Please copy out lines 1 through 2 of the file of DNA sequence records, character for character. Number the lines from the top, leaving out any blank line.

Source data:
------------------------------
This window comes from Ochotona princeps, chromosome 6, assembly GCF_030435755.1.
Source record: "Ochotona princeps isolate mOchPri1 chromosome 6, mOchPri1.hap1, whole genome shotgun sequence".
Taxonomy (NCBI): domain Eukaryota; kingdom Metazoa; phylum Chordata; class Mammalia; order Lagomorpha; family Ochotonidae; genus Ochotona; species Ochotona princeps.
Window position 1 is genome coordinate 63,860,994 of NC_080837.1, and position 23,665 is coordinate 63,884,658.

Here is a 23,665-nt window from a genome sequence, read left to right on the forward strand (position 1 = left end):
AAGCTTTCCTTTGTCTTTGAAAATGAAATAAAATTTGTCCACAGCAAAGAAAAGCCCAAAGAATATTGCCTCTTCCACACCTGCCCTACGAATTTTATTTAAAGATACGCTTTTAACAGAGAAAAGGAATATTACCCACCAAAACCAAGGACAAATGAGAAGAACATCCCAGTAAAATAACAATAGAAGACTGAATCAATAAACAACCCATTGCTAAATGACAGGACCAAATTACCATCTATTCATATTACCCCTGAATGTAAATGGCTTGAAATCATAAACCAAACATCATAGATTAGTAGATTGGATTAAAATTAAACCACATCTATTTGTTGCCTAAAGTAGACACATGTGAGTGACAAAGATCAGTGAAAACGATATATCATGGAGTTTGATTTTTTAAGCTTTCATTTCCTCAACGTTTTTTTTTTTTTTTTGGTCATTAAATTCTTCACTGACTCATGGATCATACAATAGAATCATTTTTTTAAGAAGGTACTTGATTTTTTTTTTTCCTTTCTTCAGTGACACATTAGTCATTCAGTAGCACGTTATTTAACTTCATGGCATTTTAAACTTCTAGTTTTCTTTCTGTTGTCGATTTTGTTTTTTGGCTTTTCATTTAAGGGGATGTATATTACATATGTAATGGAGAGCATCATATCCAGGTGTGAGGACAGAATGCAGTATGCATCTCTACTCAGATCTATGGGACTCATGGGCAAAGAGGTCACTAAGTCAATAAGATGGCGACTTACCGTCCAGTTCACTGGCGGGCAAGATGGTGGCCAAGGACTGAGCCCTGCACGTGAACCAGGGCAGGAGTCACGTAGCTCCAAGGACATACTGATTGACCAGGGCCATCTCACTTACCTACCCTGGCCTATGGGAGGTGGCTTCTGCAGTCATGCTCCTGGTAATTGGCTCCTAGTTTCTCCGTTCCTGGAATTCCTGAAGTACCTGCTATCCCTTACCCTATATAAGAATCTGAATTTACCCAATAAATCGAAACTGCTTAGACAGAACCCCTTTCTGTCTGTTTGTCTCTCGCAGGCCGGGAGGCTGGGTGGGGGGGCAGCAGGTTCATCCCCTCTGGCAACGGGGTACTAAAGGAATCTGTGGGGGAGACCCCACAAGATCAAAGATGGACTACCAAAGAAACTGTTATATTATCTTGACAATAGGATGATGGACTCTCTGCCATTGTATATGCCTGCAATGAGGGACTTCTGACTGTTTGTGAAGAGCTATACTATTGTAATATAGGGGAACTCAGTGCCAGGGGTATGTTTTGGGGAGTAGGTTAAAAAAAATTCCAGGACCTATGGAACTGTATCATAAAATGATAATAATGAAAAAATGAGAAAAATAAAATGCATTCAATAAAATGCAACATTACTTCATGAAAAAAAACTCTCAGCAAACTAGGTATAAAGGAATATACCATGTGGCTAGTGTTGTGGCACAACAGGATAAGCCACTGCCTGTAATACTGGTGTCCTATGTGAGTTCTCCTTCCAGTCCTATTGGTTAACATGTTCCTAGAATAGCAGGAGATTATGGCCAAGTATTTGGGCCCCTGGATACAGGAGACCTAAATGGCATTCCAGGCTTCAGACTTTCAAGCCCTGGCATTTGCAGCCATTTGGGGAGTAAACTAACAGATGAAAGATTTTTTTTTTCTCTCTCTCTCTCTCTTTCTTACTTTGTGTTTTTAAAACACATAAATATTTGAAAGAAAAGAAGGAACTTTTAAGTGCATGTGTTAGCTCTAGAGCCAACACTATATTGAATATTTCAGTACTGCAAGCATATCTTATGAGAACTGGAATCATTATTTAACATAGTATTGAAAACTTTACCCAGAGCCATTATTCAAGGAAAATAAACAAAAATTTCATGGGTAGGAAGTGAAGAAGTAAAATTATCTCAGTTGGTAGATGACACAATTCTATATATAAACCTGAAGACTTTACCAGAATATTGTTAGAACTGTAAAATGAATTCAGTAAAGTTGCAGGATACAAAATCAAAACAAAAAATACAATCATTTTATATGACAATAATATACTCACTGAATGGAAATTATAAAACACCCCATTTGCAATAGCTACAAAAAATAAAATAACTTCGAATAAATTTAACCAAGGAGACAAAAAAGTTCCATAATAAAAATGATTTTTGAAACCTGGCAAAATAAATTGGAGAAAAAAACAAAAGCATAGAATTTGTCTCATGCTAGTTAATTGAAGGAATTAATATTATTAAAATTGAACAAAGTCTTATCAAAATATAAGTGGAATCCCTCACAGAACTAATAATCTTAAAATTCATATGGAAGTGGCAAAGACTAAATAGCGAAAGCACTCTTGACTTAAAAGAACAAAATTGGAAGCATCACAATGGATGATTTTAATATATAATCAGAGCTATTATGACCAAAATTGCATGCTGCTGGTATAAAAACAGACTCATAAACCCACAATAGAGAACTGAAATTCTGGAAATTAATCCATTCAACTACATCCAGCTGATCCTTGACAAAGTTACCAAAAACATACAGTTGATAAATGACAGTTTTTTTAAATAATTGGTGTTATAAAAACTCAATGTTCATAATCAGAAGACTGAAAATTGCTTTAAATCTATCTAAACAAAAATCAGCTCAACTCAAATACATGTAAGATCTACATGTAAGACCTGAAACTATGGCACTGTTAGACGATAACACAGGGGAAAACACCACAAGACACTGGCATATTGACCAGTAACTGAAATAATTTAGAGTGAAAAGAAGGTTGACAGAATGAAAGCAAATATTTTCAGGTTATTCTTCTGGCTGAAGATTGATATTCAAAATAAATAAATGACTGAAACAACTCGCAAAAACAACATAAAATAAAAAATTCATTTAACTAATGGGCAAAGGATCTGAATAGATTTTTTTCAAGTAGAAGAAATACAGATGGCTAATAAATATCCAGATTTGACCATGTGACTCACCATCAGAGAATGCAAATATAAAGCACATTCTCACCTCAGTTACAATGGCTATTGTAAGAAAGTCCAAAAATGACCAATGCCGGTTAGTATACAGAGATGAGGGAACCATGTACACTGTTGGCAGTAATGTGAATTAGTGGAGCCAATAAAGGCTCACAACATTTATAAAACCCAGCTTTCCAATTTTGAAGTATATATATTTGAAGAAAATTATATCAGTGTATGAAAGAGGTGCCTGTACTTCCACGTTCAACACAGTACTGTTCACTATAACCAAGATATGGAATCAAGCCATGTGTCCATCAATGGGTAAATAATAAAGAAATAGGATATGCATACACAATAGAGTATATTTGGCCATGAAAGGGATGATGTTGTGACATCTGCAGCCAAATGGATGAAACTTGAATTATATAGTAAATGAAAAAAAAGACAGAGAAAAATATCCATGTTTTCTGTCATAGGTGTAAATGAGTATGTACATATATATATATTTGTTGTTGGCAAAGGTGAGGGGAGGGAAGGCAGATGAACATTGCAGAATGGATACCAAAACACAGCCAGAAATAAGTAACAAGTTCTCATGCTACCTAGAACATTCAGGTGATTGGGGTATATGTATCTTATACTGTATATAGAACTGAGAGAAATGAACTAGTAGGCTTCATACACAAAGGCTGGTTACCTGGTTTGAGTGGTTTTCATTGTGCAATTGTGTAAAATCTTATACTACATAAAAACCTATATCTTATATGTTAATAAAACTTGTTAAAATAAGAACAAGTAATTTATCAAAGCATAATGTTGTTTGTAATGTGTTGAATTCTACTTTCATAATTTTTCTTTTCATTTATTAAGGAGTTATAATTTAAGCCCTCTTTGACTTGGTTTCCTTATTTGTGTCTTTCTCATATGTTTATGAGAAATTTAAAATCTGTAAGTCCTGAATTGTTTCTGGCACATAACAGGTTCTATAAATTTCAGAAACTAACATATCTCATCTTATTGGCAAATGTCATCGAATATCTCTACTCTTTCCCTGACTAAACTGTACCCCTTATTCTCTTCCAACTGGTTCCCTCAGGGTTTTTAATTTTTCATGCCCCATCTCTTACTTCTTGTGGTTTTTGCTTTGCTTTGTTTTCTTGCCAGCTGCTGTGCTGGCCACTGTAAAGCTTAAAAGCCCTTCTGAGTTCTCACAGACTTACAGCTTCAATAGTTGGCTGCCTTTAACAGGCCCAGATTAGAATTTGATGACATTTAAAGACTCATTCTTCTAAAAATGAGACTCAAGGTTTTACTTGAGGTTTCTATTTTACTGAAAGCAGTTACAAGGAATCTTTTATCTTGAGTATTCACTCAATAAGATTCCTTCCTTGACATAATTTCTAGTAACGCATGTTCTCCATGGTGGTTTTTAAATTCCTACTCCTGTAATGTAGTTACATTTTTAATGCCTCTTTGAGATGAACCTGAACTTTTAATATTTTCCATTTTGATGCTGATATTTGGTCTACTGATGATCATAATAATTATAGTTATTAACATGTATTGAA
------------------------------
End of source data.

This window comes from Ochotona princeps, chromosome 6, assembly GCF_030435755.1.
Source record: "Ochotona princeps isolate mOchPri1 chromosome 6, mOchPri1.hap1, whole genome shotgun sequence".